The company had planned to price its shares between $19 and $21 but settled on $14 per share when it released its offering details Thursday.

LoanDepot, one of the nation’s largest direct-to-consumer non-bank originators, officially released the details of its initial public offering Thursday. In an apparent downsize, the company is pricing its shares at $14 per share, below the $19 to $21 range it was expecting.

Anthony Hsieh | Photo credit: LoanDepot

“As we continue rounding the corner into our second decade, the size and scale of our platform has changed, but our core values and principles have not,” LoanDepot CEO Anthony Hsieh, said in a letter that accompanied LoanDepot’s filing with the U.S. Securities and Exchange Commission. “We’re going to keep doing what we set out to do eleven years ago.”

“We will continue thinking and doing things differently on behalf of our customers, serving, delivering and innovating with intent,” Hsieh added. “We’ll continue to challenge what’s possible, all while remaining true to our customers, our team and our purpose.”

The company’s initial public offering is 3,850,000 shares of its Class A common stock at $14 per share. The shares will begin trading today under the ticker symbol “LDI” on the New York Stock Exchange, with the offering expected to close on February 16.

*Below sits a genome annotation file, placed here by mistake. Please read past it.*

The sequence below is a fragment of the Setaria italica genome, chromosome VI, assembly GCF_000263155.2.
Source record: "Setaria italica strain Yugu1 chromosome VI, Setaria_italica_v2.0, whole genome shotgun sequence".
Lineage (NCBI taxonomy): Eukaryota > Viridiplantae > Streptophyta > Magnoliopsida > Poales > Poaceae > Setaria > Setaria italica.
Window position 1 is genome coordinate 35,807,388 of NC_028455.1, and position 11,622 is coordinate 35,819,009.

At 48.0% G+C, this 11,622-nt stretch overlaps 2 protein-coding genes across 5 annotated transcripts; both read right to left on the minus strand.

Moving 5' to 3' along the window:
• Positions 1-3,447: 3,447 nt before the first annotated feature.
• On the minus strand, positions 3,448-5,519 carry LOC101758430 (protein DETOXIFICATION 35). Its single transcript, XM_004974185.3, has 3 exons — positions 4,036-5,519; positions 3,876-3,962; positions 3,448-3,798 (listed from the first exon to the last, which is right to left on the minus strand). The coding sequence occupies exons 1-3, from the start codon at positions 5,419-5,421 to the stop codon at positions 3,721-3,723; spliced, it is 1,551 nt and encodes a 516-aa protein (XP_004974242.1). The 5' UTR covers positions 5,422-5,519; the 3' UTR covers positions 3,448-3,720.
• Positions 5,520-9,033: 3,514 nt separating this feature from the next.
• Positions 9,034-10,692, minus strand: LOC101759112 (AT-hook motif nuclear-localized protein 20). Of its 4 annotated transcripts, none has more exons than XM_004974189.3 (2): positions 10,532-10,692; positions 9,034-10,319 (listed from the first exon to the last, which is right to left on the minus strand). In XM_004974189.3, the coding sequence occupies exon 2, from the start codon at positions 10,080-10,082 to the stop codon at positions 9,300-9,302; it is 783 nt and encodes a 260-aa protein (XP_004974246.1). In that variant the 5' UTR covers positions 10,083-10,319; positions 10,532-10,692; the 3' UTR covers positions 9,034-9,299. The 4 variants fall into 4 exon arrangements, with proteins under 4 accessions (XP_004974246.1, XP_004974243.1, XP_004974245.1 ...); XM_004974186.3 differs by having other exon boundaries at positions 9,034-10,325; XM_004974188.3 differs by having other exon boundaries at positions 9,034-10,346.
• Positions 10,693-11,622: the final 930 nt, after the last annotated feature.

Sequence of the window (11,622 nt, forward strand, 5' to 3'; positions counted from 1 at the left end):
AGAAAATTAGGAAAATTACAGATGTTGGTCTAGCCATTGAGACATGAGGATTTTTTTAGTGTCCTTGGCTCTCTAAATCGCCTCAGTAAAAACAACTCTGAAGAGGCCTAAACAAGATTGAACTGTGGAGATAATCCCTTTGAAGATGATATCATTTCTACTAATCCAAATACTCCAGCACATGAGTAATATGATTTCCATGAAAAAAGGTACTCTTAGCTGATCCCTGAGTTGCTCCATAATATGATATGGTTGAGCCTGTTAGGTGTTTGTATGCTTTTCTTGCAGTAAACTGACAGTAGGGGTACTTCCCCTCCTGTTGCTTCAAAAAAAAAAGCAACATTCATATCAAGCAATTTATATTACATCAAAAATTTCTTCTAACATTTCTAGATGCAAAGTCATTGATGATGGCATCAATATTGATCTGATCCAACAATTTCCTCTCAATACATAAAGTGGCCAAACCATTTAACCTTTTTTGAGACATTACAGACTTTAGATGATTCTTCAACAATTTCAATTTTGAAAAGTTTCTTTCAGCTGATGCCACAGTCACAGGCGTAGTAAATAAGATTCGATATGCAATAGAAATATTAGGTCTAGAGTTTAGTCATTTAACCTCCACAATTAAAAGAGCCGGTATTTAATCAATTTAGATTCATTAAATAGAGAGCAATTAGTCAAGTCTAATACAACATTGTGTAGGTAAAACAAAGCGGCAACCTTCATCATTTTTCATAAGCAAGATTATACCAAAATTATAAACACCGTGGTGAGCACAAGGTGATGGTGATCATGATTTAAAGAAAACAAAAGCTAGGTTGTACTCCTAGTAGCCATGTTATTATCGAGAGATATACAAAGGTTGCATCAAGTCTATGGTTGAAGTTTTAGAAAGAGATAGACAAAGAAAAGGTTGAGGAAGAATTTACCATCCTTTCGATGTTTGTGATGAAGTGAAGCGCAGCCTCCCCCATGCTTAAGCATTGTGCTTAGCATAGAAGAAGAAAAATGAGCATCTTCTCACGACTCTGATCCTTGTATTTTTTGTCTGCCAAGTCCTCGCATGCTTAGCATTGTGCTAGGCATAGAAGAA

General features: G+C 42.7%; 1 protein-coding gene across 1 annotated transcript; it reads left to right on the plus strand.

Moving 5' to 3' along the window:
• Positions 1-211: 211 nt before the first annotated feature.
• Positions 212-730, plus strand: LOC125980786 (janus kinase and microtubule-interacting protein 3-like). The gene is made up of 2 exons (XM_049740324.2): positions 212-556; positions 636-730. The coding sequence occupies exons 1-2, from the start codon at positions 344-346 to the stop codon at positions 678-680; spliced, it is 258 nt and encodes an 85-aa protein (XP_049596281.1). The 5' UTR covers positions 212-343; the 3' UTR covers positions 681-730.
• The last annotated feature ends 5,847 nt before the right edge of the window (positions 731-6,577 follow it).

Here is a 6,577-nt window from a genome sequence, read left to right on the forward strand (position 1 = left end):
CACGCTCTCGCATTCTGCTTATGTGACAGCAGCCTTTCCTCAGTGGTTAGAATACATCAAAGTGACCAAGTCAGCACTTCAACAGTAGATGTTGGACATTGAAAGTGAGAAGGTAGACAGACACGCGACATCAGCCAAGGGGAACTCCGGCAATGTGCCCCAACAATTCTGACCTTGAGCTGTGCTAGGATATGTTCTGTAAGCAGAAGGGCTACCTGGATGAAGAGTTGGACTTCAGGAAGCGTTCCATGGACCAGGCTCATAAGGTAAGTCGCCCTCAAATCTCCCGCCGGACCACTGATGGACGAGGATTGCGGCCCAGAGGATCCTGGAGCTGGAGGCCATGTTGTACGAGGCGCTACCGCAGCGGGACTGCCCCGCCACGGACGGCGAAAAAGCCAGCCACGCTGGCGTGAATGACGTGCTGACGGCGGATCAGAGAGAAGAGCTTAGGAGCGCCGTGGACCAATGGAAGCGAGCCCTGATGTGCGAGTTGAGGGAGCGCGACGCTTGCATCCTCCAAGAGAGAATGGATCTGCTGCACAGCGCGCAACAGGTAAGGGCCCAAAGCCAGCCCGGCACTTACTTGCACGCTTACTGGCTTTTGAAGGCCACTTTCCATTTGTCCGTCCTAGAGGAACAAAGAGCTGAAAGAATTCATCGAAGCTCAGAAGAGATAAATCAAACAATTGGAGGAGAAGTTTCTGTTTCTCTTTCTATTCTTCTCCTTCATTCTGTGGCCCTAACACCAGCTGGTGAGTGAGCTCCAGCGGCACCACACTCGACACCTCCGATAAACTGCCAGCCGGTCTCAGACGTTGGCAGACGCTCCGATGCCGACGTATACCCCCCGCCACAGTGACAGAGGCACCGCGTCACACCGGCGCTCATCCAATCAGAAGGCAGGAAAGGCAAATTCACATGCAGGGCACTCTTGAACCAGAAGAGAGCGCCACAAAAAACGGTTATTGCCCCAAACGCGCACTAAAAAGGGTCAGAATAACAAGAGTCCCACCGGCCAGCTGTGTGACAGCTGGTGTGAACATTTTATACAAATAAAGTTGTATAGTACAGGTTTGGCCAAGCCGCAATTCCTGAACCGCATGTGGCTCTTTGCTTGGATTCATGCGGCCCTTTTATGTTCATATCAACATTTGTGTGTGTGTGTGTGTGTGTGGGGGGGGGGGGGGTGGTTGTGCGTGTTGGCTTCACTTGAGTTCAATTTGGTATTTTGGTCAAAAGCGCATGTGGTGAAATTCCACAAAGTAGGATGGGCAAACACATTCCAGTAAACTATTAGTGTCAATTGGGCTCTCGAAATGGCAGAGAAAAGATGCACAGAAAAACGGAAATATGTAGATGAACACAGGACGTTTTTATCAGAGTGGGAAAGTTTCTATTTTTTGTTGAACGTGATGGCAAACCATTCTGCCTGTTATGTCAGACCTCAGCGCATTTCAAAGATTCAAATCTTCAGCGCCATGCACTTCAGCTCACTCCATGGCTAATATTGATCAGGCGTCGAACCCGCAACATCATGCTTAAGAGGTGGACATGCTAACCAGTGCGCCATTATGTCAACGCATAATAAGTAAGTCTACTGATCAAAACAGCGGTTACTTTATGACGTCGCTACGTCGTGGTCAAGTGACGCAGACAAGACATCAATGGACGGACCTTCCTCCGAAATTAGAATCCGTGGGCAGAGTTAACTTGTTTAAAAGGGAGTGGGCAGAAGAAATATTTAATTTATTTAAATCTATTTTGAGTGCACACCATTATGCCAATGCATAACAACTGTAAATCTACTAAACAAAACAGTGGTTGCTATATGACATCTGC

In the filing, the company said it plans to use the net proceeds to buy back equity interest in the company from certain unitholders.

The filing also revealed that the company generated $63.4 billion in mortgage originations in the nine months ending September 30, 2020, which was a year-over-year increase of 116 percent. Over the same period, the company posted $3 billion in revenue — an increase of 227 percent year over year — and $1.47 billion in net income.

The downgrading of the share price comes five years after LoanDepot first considered a public offering in 2015, which was pulled at the last minute after the company filed an S-1 with the U.S. Securities and Exchange Commission.

The IPO was initially pulled right before the shares were set to be priced, on the heels of slumping stock prices for LendingCorp, a top rival of LoanDepot. Approximately a year after the S-1 was filed, LoanDepot pulled the paperwork.

Rocket Companies — the public-facing name of the brand behind Quicken Loans, Rocket Mortgage and Rocket Homes, as well as a rival of LoanDepot’s — went public last year. Its IPO was also downgraded slightly to $18 per share from the expected $20 to $22 per share.

Email Patrick Kearns

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